Wasn’t sure how slippery Upaya’s driveway might become today, so I put on the boots (and the hat) I wore in Kham, and walked. I got there a little early and took a few photos:

So unusual, to see nearly green leaves on trees that are covered with snow. These leaves seemed to glow:

The gate is open:

Stephen Batchelor mentioned Situational Ethics, a Christian ethical theory. His explanation of that theory reminded me of Wilber’s Yes-No-Yes human developmental stages. We start out without ethics: my way or the highway – yes. Then we move to following the rules, the law, the bible, koran, the word of the priest etc. – no. Finally we arrive at a more fluid and situational response – yes. Ken also called these stages Egocentric, Ethnocentric and Worldcentric.

Watch Upaya’s Dharma Podcast or subscribe to it via iTunes for Stephen’s talks at Upaya this week. His dharma talk from last week is already up. I missed Monday’s talk, but everybody raved about it and Roshi asked me to transcribe it. I should get the mp3 this week. I have never transcribed a talk, but Stephen speaks so clearly and precisely that it should be a great opportunity for me to learn something.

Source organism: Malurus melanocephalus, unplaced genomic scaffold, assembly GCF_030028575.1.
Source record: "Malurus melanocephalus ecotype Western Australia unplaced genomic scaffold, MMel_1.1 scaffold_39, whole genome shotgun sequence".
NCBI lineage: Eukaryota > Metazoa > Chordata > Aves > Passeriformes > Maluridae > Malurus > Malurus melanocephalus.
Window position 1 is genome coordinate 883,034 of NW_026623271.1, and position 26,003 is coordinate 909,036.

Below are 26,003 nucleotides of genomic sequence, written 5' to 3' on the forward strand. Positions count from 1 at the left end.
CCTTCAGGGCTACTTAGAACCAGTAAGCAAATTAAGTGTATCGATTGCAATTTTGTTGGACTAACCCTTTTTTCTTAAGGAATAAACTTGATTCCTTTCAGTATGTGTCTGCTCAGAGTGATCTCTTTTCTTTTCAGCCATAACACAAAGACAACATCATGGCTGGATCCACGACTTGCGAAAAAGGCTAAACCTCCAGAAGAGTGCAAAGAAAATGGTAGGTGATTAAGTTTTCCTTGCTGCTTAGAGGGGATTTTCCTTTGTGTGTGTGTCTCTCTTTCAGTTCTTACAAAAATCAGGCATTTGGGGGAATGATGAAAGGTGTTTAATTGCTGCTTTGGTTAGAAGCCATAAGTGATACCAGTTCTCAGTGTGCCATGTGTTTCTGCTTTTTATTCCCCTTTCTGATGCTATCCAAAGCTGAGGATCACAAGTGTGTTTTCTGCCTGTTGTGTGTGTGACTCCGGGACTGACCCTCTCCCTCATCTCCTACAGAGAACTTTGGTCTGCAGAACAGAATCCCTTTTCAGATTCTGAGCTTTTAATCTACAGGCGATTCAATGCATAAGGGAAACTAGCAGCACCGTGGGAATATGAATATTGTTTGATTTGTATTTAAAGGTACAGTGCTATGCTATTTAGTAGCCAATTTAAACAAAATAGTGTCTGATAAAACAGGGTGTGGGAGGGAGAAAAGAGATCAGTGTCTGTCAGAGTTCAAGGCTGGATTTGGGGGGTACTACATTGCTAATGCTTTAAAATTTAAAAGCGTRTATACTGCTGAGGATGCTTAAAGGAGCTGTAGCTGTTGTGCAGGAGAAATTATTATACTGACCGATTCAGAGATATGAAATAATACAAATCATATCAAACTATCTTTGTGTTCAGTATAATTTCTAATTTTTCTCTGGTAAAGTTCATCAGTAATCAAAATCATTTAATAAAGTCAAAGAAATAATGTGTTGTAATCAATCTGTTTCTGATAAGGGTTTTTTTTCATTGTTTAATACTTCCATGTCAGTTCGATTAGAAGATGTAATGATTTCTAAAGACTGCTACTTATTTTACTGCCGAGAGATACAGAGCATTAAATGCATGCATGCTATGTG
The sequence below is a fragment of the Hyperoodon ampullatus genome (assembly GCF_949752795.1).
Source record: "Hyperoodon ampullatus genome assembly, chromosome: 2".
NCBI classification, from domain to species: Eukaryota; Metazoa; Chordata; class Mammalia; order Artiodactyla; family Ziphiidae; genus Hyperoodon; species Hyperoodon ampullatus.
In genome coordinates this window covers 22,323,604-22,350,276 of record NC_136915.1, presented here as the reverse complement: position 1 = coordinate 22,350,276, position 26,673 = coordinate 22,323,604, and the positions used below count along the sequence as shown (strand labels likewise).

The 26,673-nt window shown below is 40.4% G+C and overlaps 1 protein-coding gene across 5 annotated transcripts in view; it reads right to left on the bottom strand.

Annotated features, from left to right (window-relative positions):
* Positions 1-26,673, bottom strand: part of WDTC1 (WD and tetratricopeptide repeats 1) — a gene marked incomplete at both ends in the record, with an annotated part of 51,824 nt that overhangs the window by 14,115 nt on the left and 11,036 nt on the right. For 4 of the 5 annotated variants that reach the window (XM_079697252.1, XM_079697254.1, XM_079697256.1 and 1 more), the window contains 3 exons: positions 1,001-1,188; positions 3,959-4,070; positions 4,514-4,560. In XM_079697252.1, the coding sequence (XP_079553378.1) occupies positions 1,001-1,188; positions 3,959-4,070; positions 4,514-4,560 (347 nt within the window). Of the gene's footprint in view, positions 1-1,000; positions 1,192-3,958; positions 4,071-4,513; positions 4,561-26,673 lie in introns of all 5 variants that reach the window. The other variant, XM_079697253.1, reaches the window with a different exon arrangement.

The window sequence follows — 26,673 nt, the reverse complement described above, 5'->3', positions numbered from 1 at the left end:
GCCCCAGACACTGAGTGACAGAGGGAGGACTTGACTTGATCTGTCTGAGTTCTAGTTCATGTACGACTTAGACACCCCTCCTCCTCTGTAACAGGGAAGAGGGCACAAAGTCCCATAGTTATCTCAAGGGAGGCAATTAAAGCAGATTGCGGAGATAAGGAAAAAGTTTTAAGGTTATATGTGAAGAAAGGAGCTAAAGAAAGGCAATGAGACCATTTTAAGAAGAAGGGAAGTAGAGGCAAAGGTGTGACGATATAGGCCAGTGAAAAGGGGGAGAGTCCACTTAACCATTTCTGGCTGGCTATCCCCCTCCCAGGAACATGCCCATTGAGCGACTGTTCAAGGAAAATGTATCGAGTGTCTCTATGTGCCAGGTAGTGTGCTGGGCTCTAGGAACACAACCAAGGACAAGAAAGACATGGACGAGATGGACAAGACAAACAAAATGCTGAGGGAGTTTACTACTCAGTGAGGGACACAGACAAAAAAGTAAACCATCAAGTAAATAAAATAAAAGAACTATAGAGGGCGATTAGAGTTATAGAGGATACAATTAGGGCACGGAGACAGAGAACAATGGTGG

After today’s talk I gave Stephen Batchelor a CD with uncompressed .tiff files of some of the photos I took of him the day before. (((I used the Gorman B&W conversion, if you want to know…))) He said he was 99% sure that he will use one of them for his new book.

Here are some of my thoughts, gathered during my walk home, in response to some of the things that were mentioned today.

Having practiced daily as a musician for nearly 40 years, I find that, while fluidity, process, stream is the ideal, the human mind seems to naturally want to create waypoints, goals, aims. I don’t think these goals or aims are a problem as long as one is aware of them as temporary goalposts that need to be moved as soon as they can be attained. The trick then, is not so much not having goals, but to create goals with the awareness that they are to be attained and moved. Or, to smoothly switch from one goalpost to the next one ahead. The image of throwing a rock as far as one can, comes to mind, only to find it, attain it, and throw it forward again.